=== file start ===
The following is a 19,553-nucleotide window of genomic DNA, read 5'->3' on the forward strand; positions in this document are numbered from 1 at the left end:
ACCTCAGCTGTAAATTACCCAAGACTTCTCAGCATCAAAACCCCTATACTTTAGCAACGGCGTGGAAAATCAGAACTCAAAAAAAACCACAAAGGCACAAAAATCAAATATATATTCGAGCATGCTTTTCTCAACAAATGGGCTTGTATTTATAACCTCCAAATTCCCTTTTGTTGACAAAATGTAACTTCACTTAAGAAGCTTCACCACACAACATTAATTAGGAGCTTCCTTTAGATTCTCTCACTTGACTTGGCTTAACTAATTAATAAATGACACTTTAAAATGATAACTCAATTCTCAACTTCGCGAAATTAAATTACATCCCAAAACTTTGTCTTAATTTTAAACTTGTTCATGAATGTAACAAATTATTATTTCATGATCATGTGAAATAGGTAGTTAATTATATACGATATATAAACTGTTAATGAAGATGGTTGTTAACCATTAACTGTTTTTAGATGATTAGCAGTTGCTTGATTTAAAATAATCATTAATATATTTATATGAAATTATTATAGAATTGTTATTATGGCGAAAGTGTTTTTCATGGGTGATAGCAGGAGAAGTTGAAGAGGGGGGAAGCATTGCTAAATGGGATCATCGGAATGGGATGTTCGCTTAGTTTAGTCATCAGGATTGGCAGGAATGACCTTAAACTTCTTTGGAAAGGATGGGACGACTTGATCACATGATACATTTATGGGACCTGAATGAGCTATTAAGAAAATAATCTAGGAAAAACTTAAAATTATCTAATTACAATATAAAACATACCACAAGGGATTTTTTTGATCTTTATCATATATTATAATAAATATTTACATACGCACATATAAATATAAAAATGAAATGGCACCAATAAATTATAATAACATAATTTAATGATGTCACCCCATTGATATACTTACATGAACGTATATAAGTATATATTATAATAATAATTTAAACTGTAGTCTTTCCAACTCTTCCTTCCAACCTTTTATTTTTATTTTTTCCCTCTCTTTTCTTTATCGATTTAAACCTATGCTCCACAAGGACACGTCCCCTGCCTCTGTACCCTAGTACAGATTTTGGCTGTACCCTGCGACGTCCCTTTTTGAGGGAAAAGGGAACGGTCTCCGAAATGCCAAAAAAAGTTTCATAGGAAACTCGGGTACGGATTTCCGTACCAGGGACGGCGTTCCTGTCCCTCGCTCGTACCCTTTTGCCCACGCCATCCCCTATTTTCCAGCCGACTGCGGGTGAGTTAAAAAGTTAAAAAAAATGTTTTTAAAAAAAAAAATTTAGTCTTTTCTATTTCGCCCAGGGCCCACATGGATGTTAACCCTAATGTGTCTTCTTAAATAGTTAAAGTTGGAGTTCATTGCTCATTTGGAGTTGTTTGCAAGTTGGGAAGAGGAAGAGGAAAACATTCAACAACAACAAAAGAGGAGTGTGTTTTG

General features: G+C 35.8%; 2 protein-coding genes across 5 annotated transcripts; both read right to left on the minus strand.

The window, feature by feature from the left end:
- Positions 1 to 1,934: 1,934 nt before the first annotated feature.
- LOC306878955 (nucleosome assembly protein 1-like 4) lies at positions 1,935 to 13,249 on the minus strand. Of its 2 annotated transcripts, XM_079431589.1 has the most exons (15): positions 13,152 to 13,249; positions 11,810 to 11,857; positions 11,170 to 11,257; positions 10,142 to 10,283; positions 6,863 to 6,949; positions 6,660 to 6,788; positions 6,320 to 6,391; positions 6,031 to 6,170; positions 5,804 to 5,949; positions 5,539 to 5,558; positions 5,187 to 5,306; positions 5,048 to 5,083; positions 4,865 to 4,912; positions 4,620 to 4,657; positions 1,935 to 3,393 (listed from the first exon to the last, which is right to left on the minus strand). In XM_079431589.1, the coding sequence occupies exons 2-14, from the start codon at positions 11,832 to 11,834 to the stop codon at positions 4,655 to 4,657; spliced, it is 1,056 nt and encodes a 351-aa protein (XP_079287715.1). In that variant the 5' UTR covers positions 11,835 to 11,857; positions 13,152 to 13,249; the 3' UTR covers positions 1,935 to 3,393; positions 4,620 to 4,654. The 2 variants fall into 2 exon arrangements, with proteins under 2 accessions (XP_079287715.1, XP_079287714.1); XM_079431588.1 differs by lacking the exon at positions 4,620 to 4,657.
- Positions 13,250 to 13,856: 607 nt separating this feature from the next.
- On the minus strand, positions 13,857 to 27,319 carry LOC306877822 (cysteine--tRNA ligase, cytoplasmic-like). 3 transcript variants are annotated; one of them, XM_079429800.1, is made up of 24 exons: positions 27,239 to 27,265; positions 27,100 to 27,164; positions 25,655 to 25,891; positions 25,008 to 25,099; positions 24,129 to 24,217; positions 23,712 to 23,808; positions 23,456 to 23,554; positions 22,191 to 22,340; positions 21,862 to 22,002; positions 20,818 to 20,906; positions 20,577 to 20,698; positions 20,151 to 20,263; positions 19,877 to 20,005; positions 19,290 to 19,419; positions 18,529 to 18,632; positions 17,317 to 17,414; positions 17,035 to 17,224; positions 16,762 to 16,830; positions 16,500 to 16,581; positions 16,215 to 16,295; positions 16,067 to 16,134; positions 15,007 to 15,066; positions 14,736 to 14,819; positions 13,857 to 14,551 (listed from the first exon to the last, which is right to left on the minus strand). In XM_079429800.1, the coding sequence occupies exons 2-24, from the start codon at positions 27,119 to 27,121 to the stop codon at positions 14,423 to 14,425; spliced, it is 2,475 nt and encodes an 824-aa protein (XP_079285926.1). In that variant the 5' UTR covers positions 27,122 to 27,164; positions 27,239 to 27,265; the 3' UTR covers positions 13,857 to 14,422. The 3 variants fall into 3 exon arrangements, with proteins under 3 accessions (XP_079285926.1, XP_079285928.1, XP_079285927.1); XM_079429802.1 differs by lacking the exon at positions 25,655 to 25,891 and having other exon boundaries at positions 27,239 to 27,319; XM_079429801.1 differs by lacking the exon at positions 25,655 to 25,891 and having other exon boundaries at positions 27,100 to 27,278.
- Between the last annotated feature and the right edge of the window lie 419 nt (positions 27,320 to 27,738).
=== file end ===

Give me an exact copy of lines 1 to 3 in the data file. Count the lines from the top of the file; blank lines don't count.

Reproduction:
The following is a 19,553-nucleotide window of genomic DNA, read 5'->3' on the forward strand; positions in this document are numbered from 1 at the left end:
ACCTCAGCTGTAAATTACCCAAGACTTCTCAGCATCAAAACCCCTATACTTTAGCAACGGCGTGGAAAATCAGAACTCAAAAAAAACCACAAAGGCACAAAAATCAAATATATATTCGAGCATGCTTTTCTCAACAAATGGGCTTGTATTTATAACCTCCAAATTCCCTTTTGTTGACAAAATGTAACTTCACTTAAGAAGCTTCACCACACAACATTAATTAGGAGCTTCCTTTAGATTCTCTCACTTGACTTGGCTTAACTAATTAATAAATGACACTTTAAAATGATAACTCAATTCTCAACTTCGCGAAATTAAATTACATCCCAAAACTTTGTCTTAATTTTAAACTTGTTCATGAATGTAACAAATTATTATTTCATGATCATGTGAAATAGGTAGTTAATTATATACGATATATAAACTGTTAATGAAGATGGTTGTTAACCATTAACTGTTTTTAGATGATTAGCAGTTGCTTGATTTAAAATAATCATTAATATATTTATATGAAATTATTATAGAATTGTTATTATGGCGAAAGTGTTTTTCATGGGTGATAGCAGGAGAAGTTGAAGAGGGGGGAAGCATTGCTAAATGGGATCATCGGAATGGGATGTTCGCTTAGTTTAGTCATCAGGATTGGCAGGAATGACCTTAAACTTCTTTGGAAAGGATGGGACGACTTGATCACATGATACATTTATGGGACCTGAATGAGCTATTAAGAAAATAATCTAGGAAAAACTTAAAATTATCTAATTACAATATAAAACATACCACAAGGGATTTTTTTGATCTTTATCATATATTATAATAAATATTTACATACGCACATATAAATATAAAAATGAAATGGCACCAATAAATTATAATAACATAATTTAATGATGTCACCCCATTGATATACTTACATGAACGTATATAAGTATATATTATAATAATAATTTAAACTGTAGTCTTTCCAACTCTTCCTTCCAACCTTTTATTTTTATTTTTTCCCTCTCTTTTCTTTATCGATTTAAACCTATGCTCCACAAGGACACGTCCCCTGCCTCTGTACCCTAGTACAGATTTTGGCTGTACCCTGCGACGTCCCTTTTTGAGGGAAAAGGGAACGGTCTCCGAAATGCCAAAAAAAGTTTCATAGGAAACTCGGGTACGGATTTCCGTACCAGGGACGGCGTTCCTGTCCCTCGCTCGTACCCTTTTGCCCACGCCATCCCCTATTTTCCAGCCGACTGCGGGTGAGTTAAAAAGTTAAAAAAAATGTTTTTAAAAAAAAAAATTTAGTCTTTTCTATTTCGCCCAGGGCCCACATGGATGTTAACCCTAATGTGTCTTCTTAAATAGTTAAAGTTGGAGTTCATTGCTCATTTGGAGTTGTTTGCAAGTTGGGAAGAGGAAGAGGAAAACATTCAACAACAACAAAAGAGGAGTGTGTTTTG

General features: G+C 35.8%; 2 protein-coding genes across 5 annotated transcripts; both read right to left on the minus strand.